‘Perfect’, by definition, has no specification to faultlessness. The notion of faultlessness comes from human ideals where we perceive that it is possible to achieve a state of faultlessness. Whether it’s the faultlessness of this blog post, the faultlessness of a truck re-build, or the faultlessness of your morning drive to work, these ideals cannot possibly exist. The main reason for that is because everyone’s opinion of faultlessness differs. There is no single universal form that dictates the morally right or wrong way to drive to work, eat your breakfast or make your bed, but that doesn’t mean that what you are doing is faulty.

When we have inclinations towards perfectionism it leads us to aim for a form of faultlessness that can never be achieved, because if you asked too many people their opinions on your work or on your lifestyle I can guarantee one of them would identify numerous ‘faults’ in your methodology.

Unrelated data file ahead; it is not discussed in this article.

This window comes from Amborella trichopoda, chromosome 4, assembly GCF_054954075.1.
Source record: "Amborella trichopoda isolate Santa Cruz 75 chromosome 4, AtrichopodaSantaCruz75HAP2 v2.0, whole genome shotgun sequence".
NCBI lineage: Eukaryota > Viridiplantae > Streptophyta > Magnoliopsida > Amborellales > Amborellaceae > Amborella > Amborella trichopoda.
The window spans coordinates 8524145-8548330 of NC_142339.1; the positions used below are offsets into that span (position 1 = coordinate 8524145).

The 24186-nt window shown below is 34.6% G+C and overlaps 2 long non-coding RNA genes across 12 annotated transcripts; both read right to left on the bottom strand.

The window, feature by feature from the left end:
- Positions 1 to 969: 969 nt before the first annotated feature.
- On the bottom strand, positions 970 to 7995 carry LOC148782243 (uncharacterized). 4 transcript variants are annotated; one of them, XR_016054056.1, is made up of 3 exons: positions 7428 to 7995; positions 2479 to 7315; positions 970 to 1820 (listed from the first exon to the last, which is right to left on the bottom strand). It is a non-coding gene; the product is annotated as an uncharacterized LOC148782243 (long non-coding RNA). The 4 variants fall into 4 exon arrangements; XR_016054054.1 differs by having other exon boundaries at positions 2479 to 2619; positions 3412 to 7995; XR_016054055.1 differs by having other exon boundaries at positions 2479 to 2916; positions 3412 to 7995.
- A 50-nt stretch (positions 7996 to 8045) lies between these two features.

In the workshop as an apprentice I get the opportunity to work with a variety of people and they all have different methods on how to get the job done right, so they all have different ideals for what the ‘perfect repair’ looks like. That’s why, as a perfectionist, or even as a person who aims for perfection in certain aspects of their life, we have to learn to not focus on perfection itself for we risk focusing on faultlessness. We only set ourselves up for disappointment because we aim for something that is unattainable and forget to appreciate how well we have really performed in comparison to where we started. That’s why we need to focus on improvement over perfection instead.